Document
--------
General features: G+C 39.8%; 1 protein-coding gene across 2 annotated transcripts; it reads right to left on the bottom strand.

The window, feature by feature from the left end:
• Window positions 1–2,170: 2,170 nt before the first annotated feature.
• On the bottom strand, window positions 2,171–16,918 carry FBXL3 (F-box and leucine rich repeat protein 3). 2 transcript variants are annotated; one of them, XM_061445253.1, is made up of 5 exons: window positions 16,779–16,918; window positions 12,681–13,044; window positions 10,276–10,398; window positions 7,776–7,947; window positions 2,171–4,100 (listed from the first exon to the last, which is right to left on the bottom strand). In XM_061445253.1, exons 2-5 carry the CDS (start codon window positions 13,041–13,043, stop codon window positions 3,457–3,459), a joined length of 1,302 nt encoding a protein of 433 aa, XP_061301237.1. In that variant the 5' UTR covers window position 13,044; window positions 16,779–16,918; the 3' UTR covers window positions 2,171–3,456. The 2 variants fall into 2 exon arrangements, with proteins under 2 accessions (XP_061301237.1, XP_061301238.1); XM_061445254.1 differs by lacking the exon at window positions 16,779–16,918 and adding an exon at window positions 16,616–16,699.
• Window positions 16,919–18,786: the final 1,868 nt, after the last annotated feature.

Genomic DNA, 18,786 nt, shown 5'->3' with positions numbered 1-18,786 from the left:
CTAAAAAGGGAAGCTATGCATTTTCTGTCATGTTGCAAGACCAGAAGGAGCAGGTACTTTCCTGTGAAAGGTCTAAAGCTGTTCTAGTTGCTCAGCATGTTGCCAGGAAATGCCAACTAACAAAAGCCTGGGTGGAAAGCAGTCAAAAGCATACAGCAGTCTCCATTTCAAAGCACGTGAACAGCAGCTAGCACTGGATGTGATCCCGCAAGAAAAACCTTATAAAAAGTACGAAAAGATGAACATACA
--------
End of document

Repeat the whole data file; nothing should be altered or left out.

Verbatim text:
General features: G+C 39.8%; 1 protein-coding gene across 2 annotated transcripts; it reads right to left on the bottom strand.

The window, feature by feature from the left end:
• Window positions 1–2,170: 2,170 nt before the first annotated feature.
• On the bottom strand, window positions 2,171–16,918 carry FBXL3 (F-box and leucine rich repeat protein 3). 2 transcript variants are annotated; one of them, XM_061445253.1, is made up of 5 exons: window positions 16,779–16,918; window positions 12,681–13,044; window positions 10,276–10,398; window positions 7,776–7,947; window positions 2,171–4,100 (listed from the first exon to the last, which is right to left on the bottom strand). In XM_061445253.1, exons 2-5 carry the CDS (start codon window positions 13,041–13,043, stop codon window positions 3,457–3,459), a joined length of 1,302 nt encoding a protein of 433 aa, XP_061301237.1. In that variant the 5' UTR covers window position 13,044; window positions 16,779–16,918; the 3' UTR covers window positions 2,171–3,456. The 2 variants fall into 2 exon arrangements, with proteins under 2 accessions (XP_061301237.1, XP_061301238.1); XM_061445254.1 differs by lacking the exon at window positions 16,779–16,918 and adding an exon at window positions 16,616–16,699.
• Window positions 16,919–18,786: the final 1,868 nt, after the last annotated feature.

Genomic DNA, 18,786 nt, shown 5'->3' with positions numbered 1-18,786 from the left:
CTAAAAAGGGAAGCTATGCATTTTCTGTCATGTTGCAAGACCAGAAGGAGCAGGTACTTTCCTGTGAAAGGTCTAAAGCTGTTCTAGTTGCTCAGCATGTTGCCAGGAAATGCCAACTAACAAAAGCCTGGGTGGAAAGCAGTCAAAAGCATACAGCAGTCTCCATTTCAAAGCACGTGAACAGCAGCTAGCACTGGATGTGATCCCGCAAGAAAAACCTTATAAAAAGTACGAAAAGATGAACATACA